2023 Statsbank Award Ceremony
The finals of the National StatsBank Hackathon have commenced following the completion of the first round of competition at the campus level. The competition will run for three days and will require participants to finalise the products developed during the campus-level hackathons. The first round of campus hackathons was hosted by the University of Ghana, the University of Cape Coast, the University of Health and Allied Sciences, the University for Development Studies, and the Kwame Nkrumah University of Science and Technology. The finals will feature the top three teams from each university competing for a grand prize of GH₵20,000.
From the Kwame Nkrumah University of Science and Technology:
Team Data Nerds created an innovative dashboard using chatbot functionality to highlight determinants of infant mortality in Ghana using census data. Team Carina used unsupervised clustering and geospatial analyses to set up a tool that can assist policy makers to flag populations at risk of adolescent pregnancy and Team Lambda created insights on where and how waste is managed in Ghana and proposed a digital twin technology as an approach to better waste management.
From the University of Ghana:
Team Beta developed an interactive dashboard showcasing a geospatial analysis of factors related to youth unemployment at the district level, Team Data Geniuses created a dashboard showing ICT usage across Ghana and how it relates to educational outcomes, and Team BroCode developed a dashboard on water and sanitation at the district level in Ghana.
From the University of Cape Coast:
Team Great Minds Developed an AI that answers questions based on the information from the StatsBank related to education and employment in exploring the use of ICT, Team Badwenba created a website for policymakers to easily identify if districts have sufficient health and education facilities and highlights which infrastructure needs are most pressing, and Team Robust Research created a geospatial dashboard for visualisations and analysis to examine how access to essential services impact school enrolment across districts in Ghana.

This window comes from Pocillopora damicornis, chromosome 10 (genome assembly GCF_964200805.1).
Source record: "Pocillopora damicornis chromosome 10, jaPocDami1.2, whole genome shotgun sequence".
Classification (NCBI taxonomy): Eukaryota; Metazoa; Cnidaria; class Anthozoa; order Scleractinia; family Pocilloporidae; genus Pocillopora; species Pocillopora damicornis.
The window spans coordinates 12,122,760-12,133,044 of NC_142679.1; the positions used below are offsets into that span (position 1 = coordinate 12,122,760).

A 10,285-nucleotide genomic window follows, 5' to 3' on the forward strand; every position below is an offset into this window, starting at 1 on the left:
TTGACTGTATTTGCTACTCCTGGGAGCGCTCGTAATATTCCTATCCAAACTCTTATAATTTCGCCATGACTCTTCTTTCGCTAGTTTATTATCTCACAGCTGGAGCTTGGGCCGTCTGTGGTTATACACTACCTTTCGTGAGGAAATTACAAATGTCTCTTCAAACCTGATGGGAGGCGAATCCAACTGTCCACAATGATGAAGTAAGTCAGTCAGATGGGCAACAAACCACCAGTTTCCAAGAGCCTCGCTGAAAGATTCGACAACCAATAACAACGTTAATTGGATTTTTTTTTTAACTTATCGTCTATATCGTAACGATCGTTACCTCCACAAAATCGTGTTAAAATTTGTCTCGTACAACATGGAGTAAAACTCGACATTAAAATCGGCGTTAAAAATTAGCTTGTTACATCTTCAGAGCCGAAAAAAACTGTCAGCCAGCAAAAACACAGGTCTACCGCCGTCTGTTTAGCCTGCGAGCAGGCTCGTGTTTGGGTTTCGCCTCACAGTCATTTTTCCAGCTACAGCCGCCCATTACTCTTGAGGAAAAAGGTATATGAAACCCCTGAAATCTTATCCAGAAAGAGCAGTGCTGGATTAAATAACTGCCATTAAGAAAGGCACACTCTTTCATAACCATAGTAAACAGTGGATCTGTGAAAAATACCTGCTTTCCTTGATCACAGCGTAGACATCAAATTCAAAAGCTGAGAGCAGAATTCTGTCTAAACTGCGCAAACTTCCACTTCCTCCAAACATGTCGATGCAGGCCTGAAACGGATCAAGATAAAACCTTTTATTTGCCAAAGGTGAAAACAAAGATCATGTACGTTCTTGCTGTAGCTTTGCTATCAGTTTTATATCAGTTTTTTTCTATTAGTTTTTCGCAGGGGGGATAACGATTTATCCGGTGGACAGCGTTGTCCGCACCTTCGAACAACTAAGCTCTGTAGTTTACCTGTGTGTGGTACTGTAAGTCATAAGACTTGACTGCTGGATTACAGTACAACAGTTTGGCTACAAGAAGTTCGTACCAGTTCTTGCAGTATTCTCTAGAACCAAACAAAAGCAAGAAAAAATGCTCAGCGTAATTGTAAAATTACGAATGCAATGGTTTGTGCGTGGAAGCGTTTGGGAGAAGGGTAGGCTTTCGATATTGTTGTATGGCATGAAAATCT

From the University for Development Studies:
Team Gbewaa wrote a policy paper on the determinants of the various forms of inequalities and the regional differences in inequality and proposed solutions to reduce inequalities in Ghana. Team Gbanzaba analysed geographical variations in unimproved solid waste disposal in Ghana and developed a method for displaying possible hotspots, and Team Gbengnli wrote a policy paper comprehensively analysing the issue of teenage pregnancies in Ghana, focusing on its causes, and potential policy solutions.
From the University of Health and Allied Sciences:
Team Yellow wrote a policy brief analysing water and sanitation challenges in Ghana and how they relate to increased rates of urbanization, Team InfoFusion Artists used Artificial Intelligence for Predictions model focusing on the variation of fertility rates by regions and age groups and the overall effects it has on poverty, as well as assess factors that could predict unnatural deaths in Ghana., and Team CTN Soldiers produced a policy brief on the determinants of health coverage and used machine learning algorithms to predict insurance coverage in Ghana.
You Should Know
A Population Census is the complete enumeration of all persons in a country at a specified time. The enumeration implies the collection, compilation, evaluation, analysis, publication and dissemination of demographic, social and economic statistics relating to the population.
A Housing Census is the complete enumeration of all living quarters (occupied and vacant) in a country at a specified time. This enumeration also implies the collection, compilation, evaluation, analysis, publication, and dissemination of statistical data pertaining to these living quarters and the occupants.
A Population and Housing Census consists of a population census and a housing census as one operation. The two censuses, though separate, constitute one statistical operation and they are not completely independent of each other because of the essential elements of each census which are common to both and are also with well-coordinated activities.
The information on the population and living quarters can be more readily matched, and processing is facilitated, and extensive analysis can be carried out. This also makes it possible to relate to the housing census data, the information on demographic and economic characteristics of each household member that is routinely collected in the population census.
A Population and Housing Census (PHC) has many uses. In the first place, it will give us the total number of persons and housing types and their characteristics in every town or village or a given small area in the country. This information will be of great help to the Central and Local Governments in planning various educational, health, housing and other social services. The information that will be derived from the census will also help the private sector, including businesses to plan their activities, which will be of benefit to the economic development of this country. In addition, international bodies, including Development Partners (DPs) and Non-Governmental Organizations will also utilize the Population and Housing Census data when planning for Ghana.